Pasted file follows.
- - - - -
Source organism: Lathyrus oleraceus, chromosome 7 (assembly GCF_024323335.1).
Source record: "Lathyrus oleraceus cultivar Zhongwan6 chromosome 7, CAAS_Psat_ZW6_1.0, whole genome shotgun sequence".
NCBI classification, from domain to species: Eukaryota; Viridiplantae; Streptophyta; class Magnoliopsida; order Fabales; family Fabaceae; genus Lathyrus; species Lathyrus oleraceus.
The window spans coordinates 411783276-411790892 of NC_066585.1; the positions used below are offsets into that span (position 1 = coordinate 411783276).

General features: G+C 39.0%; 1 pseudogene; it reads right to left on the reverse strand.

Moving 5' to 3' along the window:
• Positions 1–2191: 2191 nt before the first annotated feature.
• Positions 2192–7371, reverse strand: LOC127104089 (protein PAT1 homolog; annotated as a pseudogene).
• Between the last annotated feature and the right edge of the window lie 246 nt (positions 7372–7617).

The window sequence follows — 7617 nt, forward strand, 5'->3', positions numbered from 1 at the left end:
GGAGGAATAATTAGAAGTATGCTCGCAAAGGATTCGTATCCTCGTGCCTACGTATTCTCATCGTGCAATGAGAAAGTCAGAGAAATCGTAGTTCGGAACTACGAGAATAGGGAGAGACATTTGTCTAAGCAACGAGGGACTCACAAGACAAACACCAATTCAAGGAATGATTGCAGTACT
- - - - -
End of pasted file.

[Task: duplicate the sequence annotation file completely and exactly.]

Source organism: Lathyrus oleraceus, chromosome 7 (assembly GCF_024323335.1).
Source record: "Lathyrus oleraceus cultivar Zhongwan6 chromosome 7, CAAS_Psat_ZW6_1.0, whole genome shotgun sequence".
NCBI classification, from domain to species: Eukaryota; Viridiplantae; Streptophyta; class Magnoliopsida; order Fabales; family Fabaceae; genus Lathyrus; species Lathyrus oleraceus.
The window spans coordinates 411783276-411790892 of NC_066585.1; the positions used below are offsets into that span (position 1 = coordinate 411783276).

General features: G+C 39.0%; 1 pseudogene; it reads right to left on the reverse strand.

Moving 5' to 3' along the window:
• Positions 1–2191: 2191 nt before the first annotated feature.
• Positions 2192–7371, reverse strand: LOC127104089 (protein PAT1 homolog; annotated as a pseudogene).
• Between the last annotated feature and the right edge of the window lie 246 nt (positions 7372–7617).

The window sequence follows — 7617 nt, forward strand, 5'->3', positions numbered from 1 at the left end:
GGAGGAATAATTAGAAGTATGCTCGCAAAGGATTCGTATCCTCGTGCCTACGTATTCTCATCGTGCAATGAGAAAGTCAGAGAAATCGTAGTTCGGAACTACGAGAATAGGGAGAGACATTTGTCTAAGCAACGAGGGACTCACAAGACAAACACCAATTCAAGGAATGATTGCAGTACT